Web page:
Come on, it’s not that ugly really.

 

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Car Review: 2019 Isuzu MU-X LS-U

This Car Review Is About: The 2019 spec Isuzu five door MU-X LS-U. It’s also available in LS-T and LS-M spec and comes in 4×2 and 4×4 driveline options. The range was given a largely cosmetic upgrade in early 2019. It’s currently available in a drive-away package (LS-U 4×4) at $50,490. Recommended retail is $52,400 plus on roads for a RRP of $57,674.Under The Bonnet Is: The rattly 3.0L that makes 130kW and a handy 430Nm of torque from 2,000 to 2,200 revs per minute. In context, that’s below the 500Nm from the 2.8L as found in the Holden Colorado…At just under 1000rpm there is 300Nm and that peak torque is on tap through a narrow rev range of just 500rpm. There’s still 350Nm available at 3,500rpm but it’s a very noisy exercise taking the engine past 3,000rpm. It’s possibly one of the noisiest diesels available in a passenger vehicle when pushed even moderately however, compared to the D-Max utes there is extra noise shielding in the engine bay and transmission tunnel. It bolts to a six speed auto with sports shift and an electronic low range locking system.Economy is quoted as 7.9L/100km for the combined, 9.5L/100km for the urban, and 6.9L/100km for the highway from a 76L tank. In our drive loop we saw a best of 7.8L/100km for the seven seater, and an overall average of 8.1L/100km. Isuzu rate the towing capacity as up to 3.5 tonnes.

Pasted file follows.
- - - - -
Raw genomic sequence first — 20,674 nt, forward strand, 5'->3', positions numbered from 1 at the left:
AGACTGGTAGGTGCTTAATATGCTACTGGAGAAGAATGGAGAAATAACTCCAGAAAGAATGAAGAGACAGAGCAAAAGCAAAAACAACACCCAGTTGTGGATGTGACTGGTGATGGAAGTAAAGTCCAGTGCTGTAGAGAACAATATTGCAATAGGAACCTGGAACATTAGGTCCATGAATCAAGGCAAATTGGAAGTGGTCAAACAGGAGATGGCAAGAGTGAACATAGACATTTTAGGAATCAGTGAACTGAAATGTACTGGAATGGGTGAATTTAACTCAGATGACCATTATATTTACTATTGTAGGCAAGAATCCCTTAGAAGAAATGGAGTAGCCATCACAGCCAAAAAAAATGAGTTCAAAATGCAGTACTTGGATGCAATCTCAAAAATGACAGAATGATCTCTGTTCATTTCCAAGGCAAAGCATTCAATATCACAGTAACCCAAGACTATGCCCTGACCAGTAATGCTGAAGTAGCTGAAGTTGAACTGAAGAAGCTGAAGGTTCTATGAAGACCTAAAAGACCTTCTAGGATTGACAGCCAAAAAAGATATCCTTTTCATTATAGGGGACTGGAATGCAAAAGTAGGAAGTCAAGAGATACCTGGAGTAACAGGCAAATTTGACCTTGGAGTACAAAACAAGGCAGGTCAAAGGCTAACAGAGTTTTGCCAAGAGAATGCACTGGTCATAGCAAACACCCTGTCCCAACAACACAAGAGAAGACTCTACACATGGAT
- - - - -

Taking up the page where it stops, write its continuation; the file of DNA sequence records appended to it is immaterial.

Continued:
On The Inside It’s: Cloth seats for the LS-U, easy pull straps for the third row seats, and a raised cargo floor with covered storage behind them. As it’s clearly based on the D-Max it’s virtually identical otherwise. There is no seat heating, no seat venting. The LS-U’s front seats are manually adjusted. Rear seat passengers have plenty of leg room, and there is a USB port for the centre row passengers at this trim level. The third row seats aren’t recommended for anyone of infant or adult size.The LS-U starts with a traditional key. Isuzu fitted the review car with rubber floor mats front and rear. Only the driver has a one touch window up/down switch in both. The centre console houses the dial for the two or four wheel drive modes, and there are two bottle/cup holders. The driver and passenger have a pull out cup holder, and each door has bottle holders. Near the driver’s knee is some switchgear including one that looked like an On/Off switch for the parking sensors.Sounds come via an 8.0 inch touchscreen, with AM/FM, Bluetooth, no Android Auto/Apple CarPlay, CD, USB and 3.5mm inputs, and even a HDMI connection hidden behind a flexible rubber tab at the bottom of the centre console stack. There is no DAB or Digital Audio Broadcast. The screen’s display is the same as the D-Max, meaning it really needs a massive overhaul. It also features the same driver alert warning note that will stay on screen for as long as the car is running if the OK tab isn’t touched. The driver faces a basic looking but functional dash, with a pair of dials bracketing a display screen that shows trip distances, economy, expected range, and the diesel particulate filter status. Australian spec cars have the right hand stalk as the indicator and the left as wipers, and each has a button at the end of the stalk to access the screen info. The wipers themselves aren’t auto nor is there an Auto headlight setting. This is an oversight in the interest of safety, as a driver can too easily not switch the lights on in situations such as dusk or when it’s raining.Actual switchgear is mostly well laid out and accessible with the minor accessories ports located at the bottom of the stack. The centre stack features Isuzu’s standard aircon controls, with a huge dial for temperature as the hub. Fan controls are on one side, mode on the other, and the dial itself shelters a small LCD screen to indicate what’s going on. The dash itself is a double scallop design, with a stitched leather look to the materials. Fit and finish is mostly ok however the leading edges of the doors have a gap of about a centimetre to the plastics wrapping the windscreen. The upper dash storage locker here at least did open without issue, unlike one found in the D-Max. Total cargo capacity is up to 1830L with the second and third row seats folded flat. With the third row only down it’s 878L.On The Outside It’s: Largely similar to the D-Max from the front to the rear of the second row doors. Here it’s the addition of a the big pillar, roof, and non-powered tailgate, with a towbar added here as well. Rubber is 255/60/18 H/T or Highway Terrain tread from Bridgestone. There are, though, front and rear parking sensors and the warning tone inside is a very high pitched screech, making it unmistakeable in intent. Headlights are self-levelling and there are LED driving lights. The lower front bumper is bespoke for the MU-X.